The other day my IT operations leader entered my office in a state of confusion. He had just been reviewing our uptime statistics and was baffled by what he saw.
In 2010, on one particular web stack we had an uptime of 99.88% (translates to about 10 hours of an outage). But when he looked at our data for 2011 to date, we had 100% uptime. While clearly glowing with such a result, his confusion was based on the fact that we had not implemented any specific technology or fixes in this stack to garner such impressive results. He said: “I am very proud of these results. I just don’t know what we did to achieve them.”
In this instance he was asking the wrong question. It was not what we did. It was how we did it.
Doing things right
Our IT strategy is and will always be focused on doing the right things. Getting positive results is the bottom line. But while doing the right things is essential, it can be equally important to do things the right way.
It is my belief that a fleshed out IT strategy reconciles predictability with innovation. It will seldom fly to just have one or the other. Both are required and they must feed off each other.
The core challenge essential to implementing both is finding the right blend for your organization. I have written about it here. In the first year of our IT transformation much effort was expended on putting in place good process to support the right level of predictability. It’s a work in progress.
Getting the right level of process consistent with culture and organizational needs is a science unto itself.
The IT team made good progress in process areas such as IT governance, project management best practices, IT service management, business analysis and change management. It is in the latter that we gained particularly positive results.
At its core, change management is about moving from one state to another to achieve a desired result while being adequately prepared and managing to an acceptable level of risk. It is also an important vehicle for communications between individuals and across teams.
Put bluntly, change management is good business.
Change happens all the time within IT. What contributes to the definition of a world-class IT organization is how that change is accomplished.
As O’Reilly IT entered 2011, we decided to be very deliberate about change. We agreed that we would be hyper-judicious in the infrastructure changes we made. We became priority junkies. Every time a change was identified we asked questions such as whether it was a priority, if there were alternatives, and studied the consequences of not making the change (see the change tool later in the blog).
And as we did that, something extraordinary happened.
The IT operations team started to get the most important projects deployed. Distractions became manageable and the priorities process kept everyone on track.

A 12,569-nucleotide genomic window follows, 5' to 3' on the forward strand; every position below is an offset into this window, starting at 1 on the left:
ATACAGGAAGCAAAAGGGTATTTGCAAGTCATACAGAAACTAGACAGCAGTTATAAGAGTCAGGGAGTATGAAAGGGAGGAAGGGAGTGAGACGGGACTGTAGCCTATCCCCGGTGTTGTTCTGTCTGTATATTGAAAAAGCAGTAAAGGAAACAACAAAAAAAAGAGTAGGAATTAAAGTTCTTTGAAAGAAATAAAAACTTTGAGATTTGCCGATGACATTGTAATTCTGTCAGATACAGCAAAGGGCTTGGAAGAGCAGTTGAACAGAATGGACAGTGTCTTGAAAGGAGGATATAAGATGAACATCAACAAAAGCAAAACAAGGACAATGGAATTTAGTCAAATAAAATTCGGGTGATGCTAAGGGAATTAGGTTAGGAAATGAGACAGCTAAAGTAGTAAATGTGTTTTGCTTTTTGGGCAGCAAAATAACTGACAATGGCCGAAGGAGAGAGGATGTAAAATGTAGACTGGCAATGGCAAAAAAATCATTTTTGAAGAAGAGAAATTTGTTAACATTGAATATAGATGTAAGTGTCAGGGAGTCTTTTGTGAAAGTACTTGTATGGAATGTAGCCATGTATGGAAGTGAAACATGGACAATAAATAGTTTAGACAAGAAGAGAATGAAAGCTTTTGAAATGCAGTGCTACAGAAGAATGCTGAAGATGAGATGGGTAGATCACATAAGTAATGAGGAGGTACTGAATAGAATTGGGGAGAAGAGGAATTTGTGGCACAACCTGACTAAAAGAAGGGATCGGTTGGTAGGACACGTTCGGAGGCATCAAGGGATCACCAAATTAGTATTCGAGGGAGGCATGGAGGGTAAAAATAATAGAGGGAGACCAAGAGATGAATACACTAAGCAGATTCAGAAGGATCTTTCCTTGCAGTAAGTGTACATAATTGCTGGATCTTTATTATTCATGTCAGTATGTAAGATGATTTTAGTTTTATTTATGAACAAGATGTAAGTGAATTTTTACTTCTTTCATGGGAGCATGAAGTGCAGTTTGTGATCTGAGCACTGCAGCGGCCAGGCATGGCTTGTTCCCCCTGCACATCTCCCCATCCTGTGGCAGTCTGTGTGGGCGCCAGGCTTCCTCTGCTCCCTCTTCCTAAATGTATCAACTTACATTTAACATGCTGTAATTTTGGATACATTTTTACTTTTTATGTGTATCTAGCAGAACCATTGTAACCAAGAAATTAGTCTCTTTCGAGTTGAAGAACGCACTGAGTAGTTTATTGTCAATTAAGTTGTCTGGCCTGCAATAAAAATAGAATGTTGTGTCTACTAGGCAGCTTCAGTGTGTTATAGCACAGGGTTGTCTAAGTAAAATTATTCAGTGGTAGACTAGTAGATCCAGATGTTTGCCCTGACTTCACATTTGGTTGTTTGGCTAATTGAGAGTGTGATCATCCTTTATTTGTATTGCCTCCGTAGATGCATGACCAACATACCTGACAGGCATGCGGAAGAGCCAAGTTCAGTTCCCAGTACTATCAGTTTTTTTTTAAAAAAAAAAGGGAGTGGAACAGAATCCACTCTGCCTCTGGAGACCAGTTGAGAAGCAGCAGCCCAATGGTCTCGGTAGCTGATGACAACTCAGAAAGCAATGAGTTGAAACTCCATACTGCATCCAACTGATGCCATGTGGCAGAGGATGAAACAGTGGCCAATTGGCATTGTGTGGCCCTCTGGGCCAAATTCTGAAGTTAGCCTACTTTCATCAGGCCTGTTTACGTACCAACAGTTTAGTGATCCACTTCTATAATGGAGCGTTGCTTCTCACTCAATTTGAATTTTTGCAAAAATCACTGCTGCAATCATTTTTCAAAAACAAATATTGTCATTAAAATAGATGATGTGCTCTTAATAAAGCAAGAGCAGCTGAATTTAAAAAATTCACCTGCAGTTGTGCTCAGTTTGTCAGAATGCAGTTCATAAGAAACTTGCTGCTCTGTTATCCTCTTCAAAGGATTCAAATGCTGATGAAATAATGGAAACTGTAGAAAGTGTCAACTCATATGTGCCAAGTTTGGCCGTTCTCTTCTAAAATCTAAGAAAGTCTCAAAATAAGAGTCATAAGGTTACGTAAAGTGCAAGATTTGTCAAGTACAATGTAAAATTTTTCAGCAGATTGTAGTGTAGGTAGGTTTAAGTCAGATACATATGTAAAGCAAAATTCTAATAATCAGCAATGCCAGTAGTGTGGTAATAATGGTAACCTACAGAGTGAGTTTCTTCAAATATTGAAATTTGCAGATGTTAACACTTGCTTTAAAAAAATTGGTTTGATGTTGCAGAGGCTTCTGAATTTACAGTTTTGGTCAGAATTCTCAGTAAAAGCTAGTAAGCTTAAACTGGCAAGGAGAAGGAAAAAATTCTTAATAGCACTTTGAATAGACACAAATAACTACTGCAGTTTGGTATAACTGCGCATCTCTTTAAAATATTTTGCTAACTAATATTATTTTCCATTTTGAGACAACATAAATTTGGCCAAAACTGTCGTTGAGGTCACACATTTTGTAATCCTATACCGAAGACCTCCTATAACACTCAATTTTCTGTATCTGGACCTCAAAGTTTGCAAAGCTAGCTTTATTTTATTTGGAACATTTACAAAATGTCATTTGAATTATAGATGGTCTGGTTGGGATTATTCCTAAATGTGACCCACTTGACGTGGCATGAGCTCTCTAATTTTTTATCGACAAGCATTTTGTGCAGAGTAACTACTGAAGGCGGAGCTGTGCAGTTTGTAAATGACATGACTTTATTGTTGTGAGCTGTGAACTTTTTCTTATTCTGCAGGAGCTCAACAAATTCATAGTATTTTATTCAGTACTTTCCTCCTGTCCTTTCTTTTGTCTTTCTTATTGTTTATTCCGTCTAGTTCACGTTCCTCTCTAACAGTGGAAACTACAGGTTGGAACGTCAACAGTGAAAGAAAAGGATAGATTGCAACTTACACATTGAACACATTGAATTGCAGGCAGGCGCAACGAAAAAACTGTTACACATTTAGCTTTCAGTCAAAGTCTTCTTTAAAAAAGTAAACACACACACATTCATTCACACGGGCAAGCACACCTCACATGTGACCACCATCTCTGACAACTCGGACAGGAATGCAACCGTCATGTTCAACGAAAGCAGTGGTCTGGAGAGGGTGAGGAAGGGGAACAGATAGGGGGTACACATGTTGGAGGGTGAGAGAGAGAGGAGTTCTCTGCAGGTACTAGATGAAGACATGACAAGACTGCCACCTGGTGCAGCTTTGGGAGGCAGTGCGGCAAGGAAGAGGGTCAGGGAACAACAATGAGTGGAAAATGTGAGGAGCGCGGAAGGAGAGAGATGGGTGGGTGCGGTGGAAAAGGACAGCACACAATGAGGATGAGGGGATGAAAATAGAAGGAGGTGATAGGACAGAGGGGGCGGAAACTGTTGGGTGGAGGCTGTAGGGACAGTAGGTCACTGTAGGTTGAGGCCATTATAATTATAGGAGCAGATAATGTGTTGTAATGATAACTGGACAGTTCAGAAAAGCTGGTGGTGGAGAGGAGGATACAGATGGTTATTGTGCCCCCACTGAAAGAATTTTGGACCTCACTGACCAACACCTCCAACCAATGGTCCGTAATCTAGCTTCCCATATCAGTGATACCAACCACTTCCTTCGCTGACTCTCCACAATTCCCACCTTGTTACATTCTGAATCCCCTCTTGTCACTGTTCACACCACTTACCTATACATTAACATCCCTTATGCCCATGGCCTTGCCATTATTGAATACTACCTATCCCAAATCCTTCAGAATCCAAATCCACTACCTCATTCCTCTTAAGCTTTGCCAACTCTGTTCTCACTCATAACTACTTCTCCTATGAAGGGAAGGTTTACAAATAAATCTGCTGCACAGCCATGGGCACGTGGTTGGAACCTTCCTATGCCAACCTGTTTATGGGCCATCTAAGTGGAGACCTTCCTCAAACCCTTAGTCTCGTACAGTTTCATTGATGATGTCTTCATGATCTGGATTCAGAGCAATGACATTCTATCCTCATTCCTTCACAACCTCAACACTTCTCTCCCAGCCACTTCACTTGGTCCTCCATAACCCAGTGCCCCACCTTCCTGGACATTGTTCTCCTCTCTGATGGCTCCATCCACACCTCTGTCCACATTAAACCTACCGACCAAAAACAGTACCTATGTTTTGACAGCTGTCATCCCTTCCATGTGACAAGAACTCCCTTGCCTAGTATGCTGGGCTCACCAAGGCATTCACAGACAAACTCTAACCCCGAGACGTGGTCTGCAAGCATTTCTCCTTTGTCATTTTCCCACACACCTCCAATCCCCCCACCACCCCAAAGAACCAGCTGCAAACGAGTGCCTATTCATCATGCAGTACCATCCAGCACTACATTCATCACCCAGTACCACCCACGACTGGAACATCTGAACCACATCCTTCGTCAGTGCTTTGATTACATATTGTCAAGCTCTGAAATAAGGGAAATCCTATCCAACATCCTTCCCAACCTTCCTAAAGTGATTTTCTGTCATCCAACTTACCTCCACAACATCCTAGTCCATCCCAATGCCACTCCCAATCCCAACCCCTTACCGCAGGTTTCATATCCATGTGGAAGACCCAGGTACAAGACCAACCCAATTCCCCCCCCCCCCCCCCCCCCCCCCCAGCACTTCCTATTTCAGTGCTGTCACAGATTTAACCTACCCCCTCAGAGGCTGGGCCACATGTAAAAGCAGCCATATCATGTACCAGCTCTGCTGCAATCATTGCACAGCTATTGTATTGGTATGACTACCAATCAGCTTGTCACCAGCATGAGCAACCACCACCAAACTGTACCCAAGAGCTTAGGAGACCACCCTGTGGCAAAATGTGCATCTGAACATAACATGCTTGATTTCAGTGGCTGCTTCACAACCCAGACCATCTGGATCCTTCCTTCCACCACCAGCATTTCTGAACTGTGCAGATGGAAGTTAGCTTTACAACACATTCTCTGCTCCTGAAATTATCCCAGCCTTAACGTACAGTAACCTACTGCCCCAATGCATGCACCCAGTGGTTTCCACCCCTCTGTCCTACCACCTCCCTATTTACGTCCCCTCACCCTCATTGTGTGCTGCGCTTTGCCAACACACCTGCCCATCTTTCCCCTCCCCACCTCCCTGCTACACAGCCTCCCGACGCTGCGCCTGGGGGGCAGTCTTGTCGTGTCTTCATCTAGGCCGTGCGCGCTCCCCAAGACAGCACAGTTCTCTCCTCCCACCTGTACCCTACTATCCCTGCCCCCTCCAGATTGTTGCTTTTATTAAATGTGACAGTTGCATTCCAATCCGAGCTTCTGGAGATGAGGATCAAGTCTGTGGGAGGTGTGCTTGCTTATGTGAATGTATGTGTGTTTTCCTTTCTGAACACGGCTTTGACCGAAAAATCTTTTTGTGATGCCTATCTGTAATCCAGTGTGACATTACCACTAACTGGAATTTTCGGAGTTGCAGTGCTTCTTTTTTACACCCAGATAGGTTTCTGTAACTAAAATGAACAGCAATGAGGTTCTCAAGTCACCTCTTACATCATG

But most of all, we experienced increased infrastructure stabilization.
Of course some stabilization occurred because the improvements that were being made were being applied through a rigorous change management process. But, moreover, there was greater stability because less unnecessary change was being applied.
Change management was helping us make changes successfully and it was also helping us to determine what changes not to make.
Good process still gets insufficient focus
In IT, most of the time technology gets all the press. We get excited by new innovations and start-ups that introduce cool new capabilities. We are thrilled when a big player disrupts the market with something really compelling. And we should. We live in amazing times and new technology is a big part of that.
But often lost in the enterprise is that while technology represents a part of change — albeit, a critical part — the processes to implement and manage that technology are as important (and often more) than the technology itself.
I would guess we have all seen a great technology fail in an organization because of non-technology reasons. At the same time, I bet we have all seen how good technology coupled with good processes has resulted in excellent results.
When my IT operations leader observed great things happening despite technology, he was inadequately recognizing how we were working. For all involved it provided a rewarding “aha” moment.
Quick tool to manage change
I will conclude by sharing a brief tool that both IT and business can use for managing technology-related change. These are the minimum questions that must be asked for every change. They are simple questions, but all too often one or more is omitted when embarking on a change that expends scarce enterprise resources:
- Why [Governance]: Is the change aligned and essential to achieve business objectives?
- What [Measurable Outcome]: Is it understood whether it is a technology or process (or both) that will provide the desired result? Can the outcome be measured?
- Who [Resourcing]: Have the appropriate participants been identified for this change?
- How [Methodology]: What approaches have been identified to execute and manage this change?
- When [Prioritization]: Has sequencing been agreed to relative to all other objectives?
If both IT and the business are in agreement on the answers to each of these questions, you’ve just taken your IT management up a few notches. And you might just find a few people surprised by the positive results.